Wednesday, December 30, 2009

A Bit of Frustration

Before I start this mini rant, let me first thank the editors I’ve worked with this year. Library of the Living Dead’s Victorya, Tim Long and Mark Johnson have all been exceptional to work with, as have Jessy Marie Roberts of Pill Hill Press and Lori Titus of Flashes in the Dark. The editorial staff at 69 Flavors of Paranoia, MicroHorror and The New Flesh have also been great to work with, and despite the fact that their markets don’t pay (I still enjoy submitting to nonpaying sites once in a while, if only for fun and networking purposes) I’m glad to have found homes for some of my shorts with them.

That said, something has been bothering me for a while that I need to get off my chest.

I checked my Duotrope Submissions Tracker earlier today and found that not only are several of my submissions dating from August still waiting for responses, but that most of the markets I submitted to are either dead, unresponsive of have been pulled from the listings by their editors. Normally, this would not be a problem, except there’s one tiny detail here that everybody involved (with the exception of myself) seems to have overlooked.

I haven’t heard one word from any of them. Not one.

The details for each publication are a bit different. Some are completely dead, their websites having already reverted back to their hosting company. Some have put up notices that they are no longer taking submissions. Some are actively seeking submissions for their next issue. Still, not a one has gotten back to me. Seeing as I submit almost entirely electronically these days, how hard is it for an editor (especially one whose publication is no more and is, therefore, not engaged in any upcoming projects that may dominate their time) to respond with a one-line reply letting me know it’s time for me to shop my work around elsewhere? I’m not the type of writer who is bothered by form rejections (though I always appreciate any kind of personalized communication), so even an obviously mass-mailed notification would suffice.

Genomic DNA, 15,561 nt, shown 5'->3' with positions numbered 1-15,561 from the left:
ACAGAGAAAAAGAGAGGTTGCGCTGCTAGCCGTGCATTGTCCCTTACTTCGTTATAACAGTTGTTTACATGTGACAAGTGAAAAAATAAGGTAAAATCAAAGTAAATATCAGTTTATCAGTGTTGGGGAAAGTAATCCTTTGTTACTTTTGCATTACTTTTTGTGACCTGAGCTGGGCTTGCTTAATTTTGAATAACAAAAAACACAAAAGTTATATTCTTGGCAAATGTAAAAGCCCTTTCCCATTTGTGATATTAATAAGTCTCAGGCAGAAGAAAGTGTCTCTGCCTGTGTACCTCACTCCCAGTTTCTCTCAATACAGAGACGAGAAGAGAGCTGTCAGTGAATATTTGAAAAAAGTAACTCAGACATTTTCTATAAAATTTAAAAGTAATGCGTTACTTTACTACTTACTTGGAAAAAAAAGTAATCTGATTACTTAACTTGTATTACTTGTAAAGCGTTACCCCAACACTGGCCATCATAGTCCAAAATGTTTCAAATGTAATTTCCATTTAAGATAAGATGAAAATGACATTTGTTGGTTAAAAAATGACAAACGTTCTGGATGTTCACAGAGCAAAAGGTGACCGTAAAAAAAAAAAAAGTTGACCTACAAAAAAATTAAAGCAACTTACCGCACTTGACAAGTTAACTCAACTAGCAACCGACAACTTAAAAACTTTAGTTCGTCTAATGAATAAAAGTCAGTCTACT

I don’t care about receiving a “we’re not buying it” response. It doesn’t bother me at all. I just want to know if and when I should move on.

Non-communication is pretty much the only thing about the submissions process that upsets me. I understand rejections, long turnaround times, dropped projects and anything else that might come up between a writer and a publisher. Things happen. People have personal lives and full-time work that often gets in the way. It’s completely understandable, though unfortunate, if things should happen to go wrong or take longer than anticipated. I can deal with that, and I am very patient when necessary.